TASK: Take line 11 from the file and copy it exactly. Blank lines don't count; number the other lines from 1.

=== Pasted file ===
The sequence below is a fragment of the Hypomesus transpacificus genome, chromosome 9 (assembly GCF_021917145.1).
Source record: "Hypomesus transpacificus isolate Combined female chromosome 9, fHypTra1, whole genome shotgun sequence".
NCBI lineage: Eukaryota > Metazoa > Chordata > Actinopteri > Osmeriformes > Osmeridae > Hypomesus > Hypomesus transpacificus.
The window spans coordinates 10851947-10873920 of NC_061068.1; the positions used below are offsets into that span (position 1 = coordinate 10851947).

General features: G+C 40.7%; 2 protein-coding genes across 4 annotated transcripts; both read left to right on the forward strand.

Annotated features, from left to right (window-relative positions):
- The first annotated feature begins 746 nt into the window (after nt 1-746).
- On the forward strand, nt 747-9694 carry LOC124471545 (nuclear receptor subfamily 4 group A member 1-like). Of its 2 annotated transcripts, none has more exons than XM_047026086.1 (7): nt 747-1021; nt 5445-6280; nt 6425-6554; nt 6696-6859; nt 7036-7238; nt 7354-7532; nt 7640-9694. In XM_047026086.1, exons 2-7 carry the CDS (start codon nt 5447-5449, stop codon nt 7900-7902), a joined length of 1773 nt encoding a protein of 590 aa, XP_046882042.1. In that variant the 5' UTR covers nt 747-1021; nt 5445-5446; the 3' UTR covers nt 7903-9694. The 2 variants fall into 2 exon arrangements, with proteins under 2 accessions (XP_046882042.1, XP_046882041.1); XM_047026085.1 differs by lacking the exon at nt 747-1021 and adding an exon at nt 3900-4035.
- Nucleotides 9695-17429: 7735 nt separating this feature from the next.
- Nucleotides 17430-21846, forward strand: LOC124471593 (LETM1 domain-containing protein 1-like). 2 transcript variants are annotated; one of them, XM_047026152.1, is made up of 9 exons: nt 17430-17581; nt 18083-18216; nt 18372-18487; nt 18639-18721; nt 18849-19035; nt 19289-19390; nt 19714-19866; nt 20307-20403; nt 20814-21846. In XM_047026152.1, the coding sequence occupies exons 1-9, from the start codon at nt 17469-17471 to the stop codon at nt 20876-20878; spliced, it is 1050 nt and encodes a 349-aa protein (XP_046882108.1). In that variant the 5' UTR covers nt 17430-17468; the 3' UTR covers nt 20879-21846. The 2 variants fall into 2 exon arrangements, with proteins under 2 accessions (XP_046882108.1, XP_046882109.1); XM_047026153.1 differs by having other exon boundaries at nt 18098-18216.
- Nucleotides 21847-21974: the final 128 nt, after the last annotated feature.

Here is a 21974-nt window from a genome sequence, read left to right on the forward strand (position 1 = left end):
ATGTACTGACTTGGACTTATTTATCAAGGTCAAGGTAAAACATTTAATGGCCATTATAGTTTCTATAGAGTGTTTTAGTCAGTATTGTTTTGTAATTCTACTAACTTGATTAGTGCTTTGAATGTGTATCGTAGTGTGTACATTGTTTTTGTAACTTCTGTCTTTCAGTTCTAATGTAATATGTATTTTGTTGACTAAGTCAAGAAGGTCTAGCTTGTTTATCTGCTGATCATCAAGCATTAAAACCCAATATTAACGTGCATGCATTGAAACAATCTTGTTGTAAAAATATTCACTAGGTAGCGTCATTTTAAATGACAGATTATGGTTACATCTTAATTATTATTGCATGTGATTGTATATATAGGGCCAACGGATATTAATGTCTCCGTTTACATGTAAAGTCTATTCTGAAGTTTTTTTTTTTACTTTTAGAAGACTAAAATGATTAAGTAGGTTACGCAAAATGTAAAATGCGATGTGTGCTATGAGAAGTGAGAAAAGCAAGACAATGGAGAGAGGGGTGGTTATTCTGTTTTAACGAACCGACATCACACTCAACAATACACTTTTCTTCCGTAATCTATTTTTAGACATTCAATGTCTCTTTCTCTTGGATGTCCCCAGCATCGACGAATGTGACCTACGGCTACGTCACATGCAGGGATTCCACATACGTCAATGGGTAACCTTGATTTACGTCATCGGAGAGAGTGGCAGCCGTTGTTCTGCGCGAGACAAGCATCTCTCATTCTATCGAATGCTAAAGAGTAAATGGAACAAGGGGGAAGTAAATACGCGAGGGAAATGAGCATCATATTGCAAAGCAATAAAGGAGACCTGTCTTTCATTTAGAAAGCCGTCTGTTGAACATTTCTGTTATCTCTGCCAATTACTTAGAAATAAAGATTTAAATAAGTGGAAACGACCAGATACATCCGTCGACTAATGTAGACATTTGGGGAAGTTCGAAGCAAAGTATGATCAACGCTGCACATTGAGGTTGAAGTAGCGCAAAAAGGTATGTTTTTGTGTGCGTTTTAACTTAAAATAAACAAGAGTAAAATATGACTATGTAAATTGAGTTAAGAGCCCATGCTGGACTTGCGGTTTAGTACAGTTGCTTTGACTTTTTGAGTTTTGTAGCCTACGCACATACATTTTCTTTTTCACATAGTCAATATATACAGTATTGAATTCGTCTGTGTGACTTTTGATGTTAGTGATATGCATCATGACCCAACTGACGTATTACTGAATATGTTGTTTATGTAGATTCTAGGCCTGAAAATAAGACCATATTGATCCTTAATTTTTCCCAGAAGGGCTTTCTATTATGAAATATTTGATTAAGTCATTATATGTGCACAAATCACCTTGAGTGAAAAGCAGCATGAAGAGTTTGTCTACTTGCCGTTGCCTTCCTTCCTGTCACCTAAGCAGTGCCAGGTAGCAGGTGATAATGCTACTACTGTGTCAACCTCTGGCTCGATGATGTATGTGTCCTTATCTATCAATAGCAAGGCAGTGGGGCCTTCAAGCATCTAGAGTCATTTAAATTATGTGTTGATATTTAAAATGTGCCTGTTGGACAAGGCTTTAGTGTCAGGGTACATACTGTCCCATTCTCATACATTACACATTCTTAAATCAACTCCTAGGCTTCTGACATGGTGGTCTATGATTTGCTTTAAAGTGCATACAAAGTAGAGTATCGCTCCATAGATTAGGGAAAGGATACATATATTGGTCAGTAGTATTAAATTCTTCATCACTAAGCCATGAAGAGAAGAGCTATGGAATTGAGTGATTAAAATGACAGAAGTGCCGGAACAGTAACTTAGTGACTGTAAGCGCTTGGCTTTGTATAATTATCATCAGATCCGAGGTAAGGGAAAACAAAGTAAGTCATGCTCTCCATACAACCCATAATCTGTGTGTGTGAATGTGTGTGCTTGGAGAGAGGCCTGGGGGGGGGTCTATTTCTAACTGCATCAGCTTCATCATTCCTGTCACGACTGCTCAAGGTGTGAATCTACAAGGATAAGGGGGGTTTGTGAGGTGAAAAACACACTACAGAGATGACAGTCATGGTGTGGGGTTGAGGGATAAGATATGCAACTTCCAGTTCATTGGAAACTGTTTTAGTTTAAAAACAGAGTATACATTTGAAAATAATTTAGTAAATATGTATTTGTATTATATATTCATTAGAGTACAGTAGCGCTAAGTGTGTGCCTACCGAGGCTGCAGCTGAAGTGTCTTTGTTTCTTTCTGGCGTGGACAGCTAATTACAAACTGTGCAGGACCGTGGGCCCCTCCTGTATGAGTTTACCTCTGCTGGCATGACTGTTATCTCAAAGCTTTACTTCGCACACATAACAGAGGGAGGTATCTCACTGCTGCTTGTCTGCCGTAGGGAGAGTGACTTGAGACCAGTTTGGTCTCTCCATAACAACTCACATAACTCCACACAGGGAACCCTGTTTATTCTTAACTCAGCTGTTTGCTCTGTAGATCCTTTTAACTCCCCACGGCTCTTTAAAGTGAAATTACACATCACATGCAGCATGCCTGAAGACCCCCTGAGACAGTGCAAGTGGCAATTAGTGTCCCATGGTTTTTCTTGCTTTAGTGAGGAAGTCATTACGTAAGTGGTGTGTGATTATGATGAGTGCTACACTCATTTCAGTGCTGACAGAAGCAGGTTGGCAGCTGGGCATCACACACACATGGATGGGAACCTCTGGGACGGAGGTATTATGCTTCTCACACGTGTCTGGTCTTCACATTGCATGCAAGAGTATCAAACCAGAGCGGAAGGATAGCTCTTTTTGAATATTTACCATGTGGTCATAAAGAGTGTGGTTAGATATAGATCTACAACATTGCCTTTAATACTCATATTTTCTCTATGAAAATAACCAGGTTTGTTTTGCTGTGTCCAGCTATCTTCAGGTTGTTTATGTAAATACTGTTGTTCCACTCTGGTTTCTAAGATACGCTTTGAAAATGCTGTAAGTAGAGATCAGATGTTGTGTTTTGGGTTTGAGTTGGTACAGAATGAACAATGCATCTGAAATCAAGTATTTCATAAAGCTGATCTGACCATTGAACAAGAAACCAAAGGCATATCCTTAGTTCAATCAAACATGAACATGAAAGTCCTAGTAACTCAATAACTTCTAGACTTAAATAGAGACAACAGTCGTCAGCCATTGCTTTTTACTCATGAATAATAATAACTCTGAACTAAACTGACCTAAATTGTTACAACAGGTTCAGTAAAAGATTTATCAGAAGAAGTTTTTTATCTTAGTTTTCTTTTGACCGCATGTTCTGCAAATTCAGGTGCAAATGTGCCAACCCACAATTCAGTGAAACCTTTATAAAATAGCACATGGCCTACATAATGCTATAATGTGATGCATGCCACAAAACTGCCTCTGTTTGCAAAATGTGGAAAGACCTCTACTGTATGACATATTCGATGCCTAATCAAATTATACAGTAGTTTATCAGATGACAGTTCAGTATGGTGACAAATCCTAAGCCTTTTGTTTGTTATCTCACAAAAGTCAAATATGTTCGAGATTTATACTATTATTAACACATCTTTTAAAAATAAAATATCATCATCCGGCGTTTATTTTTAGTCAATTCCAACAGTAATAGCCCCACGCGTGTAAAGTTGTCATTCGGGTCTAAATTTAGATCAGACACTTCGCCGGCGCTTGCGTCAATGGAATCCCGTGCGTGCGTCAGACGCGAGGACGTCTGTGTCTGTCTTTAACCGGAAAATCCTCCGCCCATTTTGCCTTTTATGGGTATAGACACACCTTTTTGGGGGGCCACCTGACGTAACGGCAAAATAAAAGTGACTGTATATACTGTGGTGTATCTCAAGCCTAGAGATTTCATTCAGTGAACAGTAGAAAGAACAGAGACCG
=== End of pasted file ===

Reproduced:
- Nucleotides 21847-21974: the final 128 nt, after the last annotated feature.